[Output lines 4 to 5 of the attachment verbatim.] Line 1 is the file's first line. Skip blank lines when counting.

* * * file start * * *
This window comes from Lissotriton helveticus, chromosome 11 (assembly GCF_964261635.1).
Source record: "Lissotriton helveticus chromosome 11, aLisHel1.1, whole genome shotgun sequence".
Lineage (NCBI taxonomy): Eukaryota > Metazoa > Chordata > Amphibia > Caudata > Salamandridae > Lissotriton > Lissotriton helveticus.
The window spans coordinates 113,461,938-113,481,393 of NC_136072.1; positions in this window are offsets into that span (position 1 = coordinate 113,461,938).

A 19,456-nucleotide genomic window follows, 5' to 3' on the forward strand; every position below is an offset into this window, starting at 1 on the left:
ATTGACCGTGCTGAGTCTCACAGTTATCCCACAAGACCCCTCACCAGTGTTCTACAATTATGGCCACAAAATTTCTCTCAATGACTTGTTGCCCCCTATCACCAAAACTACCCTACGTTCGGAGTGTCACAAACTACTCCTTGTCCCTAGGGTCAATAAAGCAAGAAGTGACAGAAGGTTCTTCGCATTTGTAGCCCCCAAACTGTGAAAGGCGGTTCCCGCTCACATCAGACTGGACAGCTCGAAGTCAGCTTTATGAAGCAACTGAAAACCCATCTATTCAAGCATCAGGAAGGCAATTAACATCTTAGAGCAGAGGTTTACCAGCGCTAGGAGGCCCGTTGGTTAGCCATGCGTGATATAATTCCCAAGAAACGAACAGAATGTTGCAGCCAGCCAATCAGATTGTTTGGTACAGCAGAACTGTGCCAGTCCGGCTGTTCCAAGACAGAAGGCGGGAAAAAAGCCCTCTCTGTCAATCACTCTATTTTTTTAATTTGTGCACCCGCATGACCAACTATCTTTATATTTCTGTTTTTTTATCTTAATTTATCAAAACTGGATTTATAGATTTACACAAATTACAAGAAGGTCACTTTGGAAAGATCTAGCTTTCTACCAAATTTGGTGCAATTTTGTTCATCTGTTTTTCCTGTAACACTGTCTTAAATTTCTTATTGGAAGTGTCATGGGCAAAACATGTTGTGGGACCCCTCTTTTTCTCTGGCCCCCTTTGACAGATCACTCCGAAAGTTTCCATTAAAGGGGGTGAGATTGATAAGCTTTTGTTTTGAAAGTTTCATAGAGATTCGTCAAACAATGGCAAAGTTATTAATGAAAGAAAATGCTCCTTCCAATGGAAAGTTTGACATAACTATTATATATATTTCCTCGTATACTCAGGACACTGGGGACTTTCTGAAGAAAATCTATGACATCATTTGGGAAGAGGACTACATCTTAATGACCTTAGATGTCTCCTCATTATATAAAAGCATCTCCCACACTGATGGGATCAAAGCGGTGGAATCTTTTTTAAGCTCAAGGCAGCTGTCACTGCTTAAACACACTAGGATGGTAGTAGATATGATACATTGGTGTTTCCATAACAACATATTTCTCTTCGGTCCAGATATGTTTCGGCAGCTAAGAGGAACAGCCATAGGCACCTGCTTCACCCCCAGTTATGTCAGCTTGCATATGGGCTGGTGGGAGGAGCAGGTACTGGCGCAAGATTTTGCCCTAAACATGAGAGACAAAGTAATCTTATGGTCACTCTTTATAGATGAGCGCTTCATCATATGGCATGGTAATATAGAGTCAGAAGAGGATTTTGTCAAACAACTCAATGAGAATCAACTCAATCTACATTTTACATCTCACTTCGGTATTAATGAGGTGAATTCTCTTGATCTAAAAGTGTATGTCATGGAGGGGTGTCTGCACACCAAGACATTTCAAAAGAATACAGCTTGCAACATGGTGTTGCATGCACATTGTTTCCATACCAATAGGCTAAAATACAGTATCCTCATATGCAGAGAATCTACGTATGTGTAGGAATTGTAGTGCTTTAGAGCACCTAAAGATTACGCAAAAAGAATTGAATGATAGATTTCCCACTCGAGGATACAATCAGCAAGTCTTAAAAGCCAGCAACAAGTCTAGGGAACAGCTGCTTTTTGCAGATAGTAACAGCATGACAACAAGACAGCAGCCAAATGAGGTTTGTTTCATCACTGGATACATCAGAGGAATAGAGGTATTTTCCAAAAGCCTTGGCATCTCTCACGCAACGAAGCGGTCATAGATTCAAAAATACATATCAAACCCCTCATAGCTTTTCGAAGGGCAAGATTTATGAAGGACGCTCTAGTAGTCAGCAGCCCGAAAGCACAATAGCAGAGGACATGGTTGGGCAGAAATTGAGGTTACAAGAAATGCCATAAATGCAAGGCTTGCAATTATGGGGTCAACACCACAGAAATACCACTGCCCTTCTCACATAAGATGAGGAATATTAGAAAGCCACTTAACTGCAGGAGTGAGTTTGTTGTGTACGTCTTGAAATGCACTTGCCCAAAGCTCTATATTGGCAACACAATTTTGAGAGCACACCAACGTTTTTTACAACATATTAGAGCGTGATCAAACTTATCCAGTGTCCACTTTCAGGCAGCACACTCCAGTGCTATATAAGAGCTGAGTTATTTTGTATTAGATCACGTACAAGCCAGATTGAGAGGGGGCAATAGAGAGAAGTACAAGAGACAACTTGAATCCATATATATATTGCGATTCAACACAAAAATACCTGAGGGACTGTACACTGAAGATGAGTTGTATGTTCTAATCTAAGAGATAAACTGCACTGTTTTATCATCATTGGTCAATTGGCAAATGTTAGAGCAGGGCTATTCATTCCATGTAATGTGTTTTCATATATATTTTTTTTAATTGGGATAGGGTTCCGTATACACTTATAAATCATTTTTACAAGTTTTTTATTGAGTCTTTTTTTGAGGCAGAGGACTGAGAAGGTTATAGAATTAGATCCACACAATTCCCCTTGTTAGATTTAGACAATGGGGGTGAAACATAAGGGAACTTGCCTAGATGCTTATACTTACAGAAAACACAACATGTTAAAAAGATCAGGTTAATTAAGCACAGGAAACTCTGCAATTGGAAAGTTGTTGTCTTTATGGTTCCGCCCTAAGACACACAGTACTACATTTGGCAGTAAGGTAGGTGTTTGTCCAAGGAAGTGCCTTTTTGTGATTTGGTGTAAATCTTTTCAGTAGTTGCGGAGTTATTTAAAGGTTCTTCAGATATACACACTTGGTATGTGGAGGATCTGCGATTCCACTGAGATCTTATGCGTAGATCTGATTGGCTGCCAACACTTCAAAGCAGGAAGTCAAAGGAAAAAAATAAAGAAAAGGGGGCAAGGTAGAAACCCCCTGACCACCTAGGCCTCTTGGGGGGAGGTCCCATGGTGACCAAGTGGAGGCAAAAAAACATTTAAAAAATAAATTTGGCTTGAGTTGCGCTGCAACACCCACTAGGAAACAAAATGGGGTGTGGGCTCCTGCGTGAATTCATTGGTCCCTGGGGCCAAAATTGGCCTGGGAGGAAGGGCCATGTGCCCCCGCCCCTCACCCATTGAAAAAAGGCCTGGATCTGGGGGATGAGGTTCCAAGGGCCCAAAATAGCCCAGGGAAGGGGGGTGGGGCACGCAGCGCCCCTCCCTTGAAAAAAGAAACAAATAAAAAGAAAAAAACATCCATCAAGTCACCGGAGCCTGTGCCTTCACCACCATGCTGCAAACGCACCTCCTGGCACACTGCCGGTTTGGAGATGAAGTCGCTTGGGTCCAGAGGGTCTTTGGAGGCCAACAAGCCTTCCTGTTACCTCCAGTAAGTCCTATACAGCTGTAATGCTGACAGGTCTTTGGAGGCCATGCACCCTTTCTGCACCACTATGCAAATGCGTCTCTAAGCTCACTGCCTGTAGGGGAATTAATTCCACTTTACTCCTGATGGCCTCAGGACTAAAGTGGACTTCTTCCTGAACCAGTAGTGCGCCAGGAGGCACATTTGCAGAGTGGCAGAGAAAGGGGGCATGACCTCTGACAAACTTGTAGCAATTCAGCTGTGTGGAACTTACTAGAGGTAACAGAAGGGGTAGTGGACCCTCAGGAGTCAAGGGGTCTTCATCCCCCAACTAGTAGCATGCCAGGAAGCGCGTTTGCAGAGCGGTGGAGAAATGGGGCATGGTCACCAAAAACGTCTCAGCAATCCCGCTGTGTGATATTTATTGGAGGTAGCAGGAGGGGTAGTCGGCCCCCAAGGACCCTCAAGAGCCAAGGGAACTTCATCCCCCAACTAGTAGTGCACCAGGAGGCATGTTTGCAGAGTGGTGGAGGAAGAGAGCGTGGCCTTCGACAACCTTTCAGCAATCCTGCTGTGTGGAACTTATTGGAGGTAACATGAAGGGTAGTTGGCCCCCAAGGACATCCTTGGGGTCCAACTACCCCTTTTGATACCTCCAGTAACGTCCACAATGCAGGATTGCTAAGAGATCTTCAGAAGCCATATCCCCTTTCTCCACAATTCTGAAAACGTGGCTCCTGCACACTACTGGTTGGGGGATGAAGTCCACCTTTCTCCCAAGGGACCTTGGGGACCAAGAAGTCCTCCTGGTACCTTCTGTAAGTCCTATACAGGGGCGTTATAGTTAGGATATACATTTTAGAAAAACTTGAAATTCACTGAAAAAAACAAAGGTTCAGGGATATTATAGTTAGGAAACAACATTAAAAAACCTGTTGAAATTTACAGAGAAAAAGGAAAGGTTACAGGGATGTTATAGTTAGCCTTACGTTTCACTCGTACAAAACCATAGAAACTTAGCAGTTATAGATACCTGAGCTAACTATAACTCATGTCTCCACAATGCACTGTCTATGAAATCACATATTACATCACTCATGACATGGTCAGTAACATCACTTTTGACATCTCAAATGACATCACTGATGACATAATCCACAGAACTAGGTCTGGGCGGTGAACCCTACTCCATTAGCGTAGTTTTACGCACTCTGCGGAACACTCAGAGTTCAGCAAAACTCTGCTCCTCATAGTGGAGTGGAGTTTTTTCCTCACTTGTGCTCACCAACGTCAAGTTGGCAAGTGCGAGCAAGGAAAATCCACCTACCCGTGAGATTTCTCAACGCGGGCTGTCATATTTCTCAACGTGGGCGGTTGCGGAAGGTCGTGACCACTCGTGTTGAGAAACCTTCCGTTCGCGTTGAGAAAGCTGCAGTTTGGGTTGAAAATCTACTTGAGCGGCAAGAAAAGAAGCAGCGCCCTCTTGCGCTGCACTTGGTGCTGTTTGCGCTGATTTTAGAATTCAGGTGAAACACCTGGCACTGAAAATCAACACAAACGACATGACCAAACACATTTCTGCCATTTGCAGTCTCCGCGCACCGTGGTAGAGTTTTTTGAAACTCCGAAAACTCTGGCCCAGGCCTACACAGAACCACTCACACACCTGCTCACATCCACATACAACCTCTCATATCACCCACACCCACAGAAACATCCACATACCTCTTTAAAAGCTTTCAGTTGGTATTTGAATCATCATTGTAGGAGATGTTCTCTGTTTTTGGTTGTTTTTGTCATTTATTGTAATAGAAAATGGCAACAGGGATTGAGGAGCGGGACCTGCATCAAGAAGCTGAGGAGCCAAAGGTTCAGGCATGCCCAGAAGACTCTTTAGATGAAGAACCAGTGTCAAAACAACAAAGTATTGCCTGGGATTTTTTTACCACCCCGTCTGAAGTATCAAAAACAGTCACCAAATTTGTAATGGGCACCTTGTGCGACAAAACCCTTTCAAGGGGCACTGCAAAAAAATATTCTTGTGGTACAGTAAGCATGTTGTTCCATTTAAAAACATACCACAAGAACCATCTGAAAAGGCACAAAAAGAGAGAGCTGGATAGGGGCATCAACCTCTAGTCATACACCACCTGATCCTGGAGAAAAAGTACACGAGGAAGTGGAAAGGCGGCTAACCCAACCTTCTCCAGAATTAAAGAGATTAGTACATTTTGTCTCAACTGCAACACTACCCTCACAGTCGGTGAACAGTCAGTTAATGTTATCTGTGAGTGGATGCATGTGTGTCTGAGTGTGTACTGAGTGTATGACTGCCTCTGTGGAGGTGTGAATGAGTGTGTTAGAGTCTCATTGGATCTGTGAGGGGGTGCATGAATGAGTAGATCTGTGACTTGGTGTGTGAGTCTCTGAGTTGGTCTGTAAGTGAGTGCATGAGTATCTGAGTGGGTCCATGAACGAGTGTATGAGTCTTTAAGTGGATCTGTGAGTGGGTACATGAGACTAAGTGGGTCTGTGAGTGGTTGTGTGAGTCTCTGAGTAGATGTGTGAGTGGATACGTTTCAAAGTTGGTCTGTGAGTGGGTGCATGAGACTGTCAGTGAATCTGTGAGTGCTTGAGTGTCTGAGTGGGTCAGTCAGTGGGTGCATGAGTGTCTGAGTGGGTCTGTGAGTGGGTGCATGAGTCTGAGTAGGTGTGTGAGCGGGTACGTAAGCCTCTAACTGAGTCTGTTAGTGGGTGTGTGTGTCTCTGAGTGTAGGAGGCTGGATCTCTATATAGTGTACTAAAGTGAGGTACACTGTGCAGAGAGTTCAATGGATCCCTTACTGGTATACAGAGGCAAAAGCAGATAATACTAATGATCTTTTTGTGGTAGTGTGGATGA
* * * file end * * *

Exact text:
The window spans coordinates 113,461,938-113,481,393 of NC_136072.1; positions in this window are offsets into that span (position 1 = coordinate 113,461,938).

A 19,456-nucleotide genomic window follows, 5' to 3' on the forward strand; every position below is an offset into this window, starting at 1 on the left: